Robert's suggestion is a good one.  The sum of the angles about the
test point is known as the winding number.  For non intersecting
polygons if the winding number is non-zero then the test point is
inside the polygon.  It works just fine for convex and concave
polygon's.  Intersecting polygon's give reasonable results too.
A figure 8  will give a negitive winding number for a test point
in one of the loops and a positive winding number for the other loop,
with all points outside having a winding number of 0.  Other advantages
of the winding number calculation are that it does not suffer from
the confusion of the infinite ray algorithm when the ray crosses a vertex
or is colinear with an edge.

Here is my version of a point in poly routine using a quadrant
granularity winding number.  The basic idea is to total the angle
changes for a wiper arm with its origin at the point and whos end
follows the polygon points.  If the angle change is 0 then you are
outside, otherwise you are in some sense inside.  It is not necessary to
compute exact angles, resolution to a quadrant is sufficient, greatly
simplifying the calculations. 

I pulled this out of some other code and hopefully didn't break it in
doing so.  There is some ambiguity in this version as to whether a point
lying on the polygon is inside or out.  This can be fairly easily
detected though, so you can do what you want in that case. 

 * Quadrants:
 *    1 | 0
 *    -----
 *    2 | 3

typedef struct  {
        int x,y;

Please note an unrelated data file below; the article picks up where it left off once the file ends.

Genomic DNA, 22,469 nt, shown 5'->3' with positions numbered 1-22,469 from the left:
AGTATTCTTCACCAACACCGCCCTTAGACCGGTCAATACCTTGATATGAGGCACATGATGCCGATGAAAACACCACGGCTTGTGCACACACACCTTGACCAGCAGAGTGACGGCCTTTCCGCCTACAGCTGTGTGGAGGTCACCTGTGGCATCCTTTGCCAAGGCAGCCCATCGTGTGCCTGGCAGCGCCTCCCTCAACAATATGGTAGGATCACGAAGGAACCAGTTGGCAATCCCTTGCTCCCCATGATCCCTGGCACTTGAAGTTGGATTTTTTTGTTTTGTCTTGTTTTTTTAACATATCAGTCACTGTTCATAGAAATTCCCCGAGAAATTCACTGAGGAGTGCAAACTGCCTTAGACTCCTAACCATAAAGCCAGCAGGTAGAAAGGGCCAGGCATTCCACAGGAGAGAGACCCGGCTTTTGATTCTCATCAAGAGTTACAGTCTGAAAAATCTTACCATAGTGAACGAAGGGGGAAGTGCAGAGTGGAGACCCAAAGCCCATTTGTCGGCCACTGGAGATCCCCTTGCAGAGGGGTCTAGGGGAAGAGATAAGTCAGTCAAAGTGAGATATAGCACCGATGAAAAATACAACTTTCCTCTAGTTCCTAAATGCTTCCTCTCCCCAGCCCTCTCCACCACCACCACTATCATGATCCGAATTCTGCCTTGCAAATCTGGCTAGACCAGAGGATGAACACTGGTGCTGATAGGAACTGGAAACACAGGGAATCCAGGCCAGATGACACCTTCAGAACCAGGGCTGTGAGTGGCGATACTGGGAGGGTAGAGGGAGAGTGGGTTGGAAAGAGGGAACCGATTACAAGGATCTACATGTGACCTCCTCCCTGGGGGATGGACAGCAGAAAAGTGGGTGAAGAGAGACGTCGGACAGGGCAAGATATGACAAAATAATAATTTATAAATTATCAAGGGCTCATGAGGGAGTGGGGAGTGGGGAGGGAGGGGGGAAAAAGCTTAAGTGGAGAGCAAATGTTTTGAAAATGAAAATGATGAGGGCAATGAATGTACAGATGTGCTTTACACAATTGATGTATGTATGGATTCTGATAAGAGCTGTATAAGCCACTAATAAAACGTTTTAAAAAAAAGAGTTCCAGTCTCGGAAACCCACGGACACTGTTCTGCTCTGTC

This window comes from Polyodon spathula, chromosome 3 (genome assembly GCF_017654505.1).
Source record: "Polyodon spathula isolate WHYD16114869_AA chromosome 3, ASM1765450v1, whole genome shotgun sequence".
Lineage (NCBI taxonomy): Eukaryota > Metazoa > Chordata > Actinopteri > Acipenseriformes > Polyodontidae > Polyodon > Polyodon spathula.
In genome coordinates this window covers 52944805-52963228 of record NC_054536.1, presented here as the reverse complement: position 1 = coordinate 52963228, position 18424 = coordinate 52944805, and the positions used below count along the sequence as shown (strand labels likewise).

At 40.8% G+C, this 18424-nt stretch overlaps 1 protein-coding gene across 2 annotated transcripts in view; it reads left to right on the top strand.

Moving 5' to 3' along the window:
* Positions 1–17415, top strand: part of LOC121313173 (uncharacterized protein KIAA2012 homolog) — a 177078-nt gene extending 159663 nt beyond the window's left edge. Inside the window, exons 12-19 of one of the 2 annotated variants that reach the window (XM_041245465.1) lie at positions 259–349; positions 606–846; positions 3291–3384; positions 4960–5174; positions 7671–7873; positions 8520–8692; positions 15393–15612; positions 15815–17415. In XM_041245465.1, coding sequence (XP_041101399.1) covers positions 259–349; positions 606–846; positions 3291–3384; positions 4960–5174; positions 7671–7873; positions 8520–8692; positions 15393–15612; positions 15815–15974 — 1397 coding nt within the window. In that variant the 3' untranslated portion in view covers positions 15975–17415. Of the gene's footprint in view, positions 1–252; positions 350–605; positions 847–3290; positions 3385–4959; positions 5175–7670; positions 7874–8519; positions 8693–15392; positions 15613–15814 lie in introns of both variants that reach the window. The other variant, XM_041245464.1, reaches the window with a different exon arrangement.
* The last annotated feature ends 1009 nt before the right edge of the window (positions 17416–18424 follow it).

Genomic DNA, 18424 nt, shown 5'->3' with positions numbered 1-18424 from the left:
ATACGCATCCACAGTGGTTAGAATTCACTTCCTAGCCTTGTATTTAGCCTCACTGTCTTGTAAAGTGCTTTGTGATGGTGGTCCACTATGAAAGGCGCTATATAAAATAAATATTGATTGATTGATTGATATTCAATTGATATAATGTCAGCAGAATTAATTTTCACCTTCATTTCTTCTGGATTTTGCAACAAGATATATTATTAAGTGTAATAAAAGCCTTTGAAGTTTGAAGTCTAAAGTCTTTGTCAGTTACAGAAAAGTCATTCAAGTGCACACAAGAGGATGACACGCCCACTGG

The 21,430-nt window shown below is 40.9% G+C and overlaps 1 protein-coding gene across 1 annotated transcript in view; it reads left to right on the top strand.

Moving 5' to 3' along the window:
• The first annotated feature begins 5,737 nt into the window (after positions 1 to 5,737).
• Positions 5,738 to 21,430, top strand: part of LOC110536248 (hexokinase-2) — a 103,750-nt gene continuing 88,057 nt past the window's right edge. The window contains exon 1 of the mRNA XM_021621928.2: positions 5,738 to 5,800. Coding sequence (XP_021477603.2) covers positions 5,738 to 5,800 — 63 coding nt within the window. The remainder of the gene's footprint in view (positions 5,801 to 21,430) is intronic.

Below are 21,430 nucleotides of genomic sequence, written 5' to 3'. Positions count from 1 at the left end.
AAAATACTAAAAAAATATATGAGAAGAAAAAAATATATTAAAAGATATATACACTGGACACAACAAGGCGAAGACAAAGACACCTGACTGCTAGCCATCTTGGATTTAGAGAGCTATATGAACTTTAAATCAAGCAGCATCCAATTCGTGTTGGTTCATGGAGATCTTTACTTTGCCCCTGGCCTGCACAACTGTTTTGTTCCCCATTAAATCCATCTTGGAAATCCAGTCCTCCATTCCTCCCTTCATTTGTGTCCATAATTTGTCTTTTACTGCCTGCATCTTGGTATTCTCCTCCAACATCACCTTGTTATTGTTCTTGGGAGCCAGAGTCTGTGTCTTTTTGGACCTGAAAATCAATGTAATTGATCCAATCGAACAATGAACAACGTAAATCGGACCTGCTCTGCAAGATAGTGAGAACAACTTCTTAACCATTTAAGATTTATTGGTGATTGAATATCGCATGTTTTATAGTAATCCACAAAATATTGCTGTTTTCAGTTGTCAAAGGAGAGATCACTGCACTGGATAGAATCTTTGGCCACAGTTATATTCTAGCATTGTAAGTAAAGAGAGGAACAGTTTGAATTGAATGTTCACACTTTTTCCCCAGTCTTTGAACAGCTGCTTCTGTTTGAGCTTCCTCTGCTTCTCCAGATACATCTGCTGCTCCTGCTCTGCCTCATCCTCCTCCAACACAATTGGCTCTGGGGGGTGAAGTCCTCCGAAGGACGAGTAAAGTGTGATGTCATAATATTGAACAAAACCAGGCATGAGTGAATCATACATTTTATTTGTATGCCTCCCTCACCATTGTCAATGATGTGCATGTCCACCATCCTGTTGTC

} point;

point pt;       /* point to check */
int cnt;        /* number of points in poly */
point *polypts; /* array of points, */
                /* last edge from polypts[cnt-1] to polypts[0] */
        int oldquad,newquad;
        point thispt,lastpt;
        int a,b;
        int wind;       /* current winding number */

        wind = 0;
        lastpt = polypts[cnt-1];
        oldquad = whichquad(lastpt,pt); /* get starting angle */
        for(i=0;i<cnt;i++) { /* for each point in the polygon */
                thispt = polypts[i];
                newquad = whichquad(thispt,pt);
                if(oldquad!=newquad) { /* adjust wind */
                         * use mod 4 comparsions to see if we have
                         * advanced or backed up one quadrant 
                        if(((oldquad+1)&3)==newquad) wind++;
                        else if((((newquad+1)&3)==oldquad) wind--;
                        else {
                                 * upper left to lower right, or
                                 * upper right to lower left. Determine
                                 * direction of winding  by intersection
                                 *  with x==0.
                                a = lastpt.y - thispt.y;
                                a *= (pt.x - lastpt.x);
                                b = lastpt.x - thispt.x;
                                a += lastpt.y * b;
                                b *= pt.y;

                                if(a > b) wind += 2;
                                else wind -= 2;
                lastpt = thispt;
        return(wind); /* non zero means point in poly */

 * Figure out which quadrent pt is in with respect to orig
int whichquad(pt,orig)
point pt;
point orig;
        if(pt.x < orig.x) {
                if(pt.y < orig.y) quad = 2;
                else quad = 1;
        } else {
                if(pt.y < orig.y) quad = 3;
                else quad = 0;

Ken McElvain

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Date this article was posted to 7/16/1999
(Note that this date does not necessarily correspond to the date the article was written)

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